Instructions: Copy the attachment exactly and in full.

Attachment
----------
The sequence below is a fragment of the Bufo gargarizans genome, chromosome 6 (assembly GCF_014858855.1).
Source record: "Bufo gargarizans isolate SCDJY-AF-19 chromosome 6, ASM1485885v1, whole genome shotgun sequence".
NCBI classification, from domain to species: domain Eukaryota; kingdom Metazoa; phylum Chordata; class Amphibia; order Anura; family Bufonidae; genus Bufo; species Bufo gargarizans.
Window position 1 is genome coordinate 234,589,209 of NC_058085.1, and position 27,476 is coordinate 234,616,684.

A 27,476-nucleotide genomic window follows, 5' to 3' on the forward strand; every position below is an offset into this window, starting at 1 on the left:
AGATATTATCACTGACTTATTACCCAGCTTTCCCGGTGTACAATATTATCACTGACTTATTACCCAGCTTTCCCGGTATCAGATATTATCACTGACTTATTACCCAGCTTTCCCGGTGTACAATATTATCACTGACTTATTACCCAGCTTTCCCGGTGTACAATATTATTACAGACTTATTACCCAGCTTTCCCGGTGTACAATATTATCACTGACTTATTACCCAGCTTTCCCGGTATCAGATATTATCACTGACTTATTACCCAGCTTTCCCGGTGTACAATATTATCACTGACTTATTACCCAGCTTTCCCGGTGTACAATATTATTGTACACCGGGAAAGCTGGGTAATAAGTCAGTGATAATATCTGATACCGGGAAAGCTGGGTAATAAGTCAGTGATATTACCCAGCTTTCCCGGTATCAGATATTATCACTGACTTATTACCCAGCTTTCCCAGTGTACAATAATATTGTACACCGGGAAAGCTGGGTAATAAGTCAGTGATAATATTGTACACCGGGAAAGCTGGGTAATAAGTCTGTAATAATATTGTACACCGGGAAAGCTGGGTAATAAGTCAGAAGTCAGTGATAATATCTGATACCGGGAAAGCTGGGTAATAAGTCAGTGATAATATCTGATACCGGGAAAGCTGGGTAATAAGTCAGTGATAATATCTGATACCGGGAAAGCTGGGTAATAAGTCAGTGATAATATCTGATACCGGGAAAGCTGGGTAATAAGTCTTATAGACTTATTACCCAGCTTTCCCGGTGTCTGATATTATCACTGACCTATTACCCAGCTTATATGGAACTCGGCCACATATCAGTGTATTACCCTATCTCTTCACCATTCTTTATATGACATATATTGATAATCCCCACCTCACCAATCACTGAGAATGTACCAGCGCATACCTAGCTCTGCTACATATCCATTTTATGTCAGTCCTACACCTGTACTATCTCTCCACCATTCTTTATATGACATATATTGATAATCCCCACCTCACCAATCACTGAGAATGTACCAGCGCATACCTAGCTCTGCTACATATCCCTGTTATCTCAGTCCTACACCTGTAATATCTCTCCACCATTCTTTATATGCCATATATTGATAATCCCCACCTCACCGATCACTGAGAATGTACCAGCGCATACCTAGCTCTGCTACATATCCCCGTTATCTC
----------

The sequence below is a fragment of the Bufo gargarizans genome, chromosome 6 (assembly GCF_014858855.1).
Source record: "Bufo gargarizans isolate SCDJY-AF-19 chromosome 6, ASM1485885v1, whole genome shotgun sequence".
NCBI classification, from domain to species: domain Eukaryota; kingdom Metazoa; phylum Chordata; class Amphibia; order Anura; family Bufonidae; genus Bufo; species Bufo gargarizans.
Window position 1 is genome coordinate 234,589,209 of NC_058085.1, and position 27,476 is coordinate 234,616,684.

A 27,476-nucleotide genomic window follows, 5' to 3' on the forward strand; every position below is an offset into this window, starting at 1 on the left:
AGATATTATCACTGACTTATTACCCAGCTTTCCCGGTGTACAATATTATCACTGACTTATTACCCAGCTTTCCCGGTATCAGATATTATCACTGACTTATTACCCAGCTTTCCCGGTGTACAATATTATCACTGACTTATTACCCAGCTTTCCCGGTGTACAATATTATTACAGACTTATTACCCAGCTTTCCCGGTGTACAATATTATCACTGACTTATTACCCAGCTTTCCCGGTATCAGATATTATCACTGACTTATTACCCAGCTTTCCCGGTGTACAATATTATCACTGACTTATTACCCAGCTTTCCCGGTGTACAATATTATTGTACACCGGGAAAGCTGGGTAATAAGTCAGTGATAATATCTGATACCGGGAAAGCTGGGTAATAAGTCAGTGATATTACCCAGCTTTCCCGGTATCAGATATTATCACTGACTTATTACCCAGCTTTCCCAGTGTACAATAATATTGTACACCGGGAAAGCTGGGTAATAAGTCAGTGATAATATTGTACACCGGGAAAGCTGGGTAATAAGTCTGTAATAATATTGTACACCGGGAAAGCTGGGTAATAAGTCAGAAGTCAGTGATAATATCTGATACCGGGAAAGCTGGGTAATAAGTCAGTGATAATATCTGATACCGGGAAAGCTGGGTAATAAGTCAGTGATAATATCTGATACCGGGAAAGCTGGGTAATAAGTCAGTGATAATATCTGATACCGGGAAAGCTGGGTAATAAGTCTTATAGACTTATTACCCAGCTTTCCCGGTGTCTGATATTATCACTGACCTATTACCCAGCTTATATGGAACTCGGCCACATATCAGTGTATTACCCTATCTCTTCACCATTCTTTATATGACATATATTGATAATCCCCACCTCACCAATCACTGAGAATGTACCAGCGCATACCTAGCTCTGCTACATATCCATTTTATGTCAGTCCTACACCTGTACTATCTCTCCACCATTCTTTATATGACATATATTGATAATCCCCACCTCACCAATCACTGAGAATGTACCAGCGCATACCTAGCTCTGCTACATATCCCTGTTATCTCAGTCCTACACCTGTAATATCTCTCCACCATTCTTTATATGCCATATATTGATAATCCCCACCTCACCGATCACTGAGAATGTACCAGCGCATACCTAGCTCTGCTACATATCCCCGTTATCTC